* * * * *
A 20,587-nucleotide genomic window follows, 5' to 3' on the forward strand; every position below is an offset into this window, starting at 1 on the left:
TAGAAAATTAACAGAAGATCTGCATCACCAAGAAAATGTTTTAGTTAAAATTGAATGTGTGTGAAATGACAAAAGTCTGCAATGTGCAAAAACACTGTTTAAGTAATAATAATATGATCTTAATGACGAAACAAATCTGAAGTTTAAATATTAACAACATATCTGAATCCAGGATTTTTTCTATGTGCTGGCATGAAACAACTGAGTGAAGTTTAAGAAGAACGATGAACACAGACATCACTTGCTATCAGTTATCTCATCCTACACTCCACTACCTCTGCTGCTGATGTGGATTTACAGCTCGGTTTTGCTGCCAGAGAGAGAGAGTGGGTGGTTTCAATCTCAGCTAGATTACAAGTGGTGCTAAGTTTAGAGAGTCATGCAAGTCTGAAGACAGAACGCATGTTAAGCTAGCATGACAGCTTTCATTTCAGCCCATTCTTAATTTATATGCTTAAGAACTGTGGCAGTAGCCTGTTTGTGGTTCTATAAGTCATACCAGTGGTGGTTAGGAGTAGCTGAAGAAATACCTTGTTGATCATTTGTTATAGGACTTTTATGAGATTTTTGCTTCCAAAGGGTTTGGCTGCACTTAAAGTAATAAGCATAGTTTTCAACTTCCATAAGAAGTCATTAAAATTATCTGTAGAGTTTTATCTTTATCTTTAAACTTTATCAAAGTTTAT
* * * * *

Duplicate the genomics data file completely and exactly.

A 20,587-nucleotide genomic window follows, 5' to 3' on the forward strand; every position below is an offset into this window, starting at 1 on the left:
TAGAAAATTAACAGAAGATCTGCATCACCAAGAAAATGTTTTAGTTAAAATTGAATGTGTGTGAAATGACAAAAGTCTGCAATGTGCAAAAACACTGTTTAAGTAATAATAATATGATCTTAATGACGAAACAAATCTGAAGTTTAAATATTAACAACATATCTGAATCCAGGATTTTTTCTATGTGCTGGCATGAAACAACTGAGTGAAGTTTAAGAAGAACGATGAACACAGACATCACTTGCTATCAGTTATCTCATCCTACACTCCACTACCTCTGCTGCTGATGTGGATTTACAGCTCGGTTTTGCTGCCAGAGAGAGAGAGTGGGTGGTTTCAATCTCAGCTAGATTACAAGTGGTGCTAAGTTTAGAGAGTCATGCAAGTCTGAAGACAGAACGCATGTTAAGCTAGCATGACAGCTTTCATTTCAGCCCATTCTTAATTTATATGCTTAAGAACTGTGGCAGTAGCCTGTTTGTGGTTCTATAAGTCATACCAGTGGTGGTTAGGAGTAGCTGAAGAAATACCTTGTTGATCATTTGTTATAGGACTTTTATGAGATTTTTGCTTCCAAAGGGTTTGGCTGCACTTAAAGTAATAAGCATAGTTTTCAACTTCCATAAGAAGTCATTAAAATTATCTGTAGAGTTTTATCTTTATCTTTAAACTTTATCAAAGTTTAT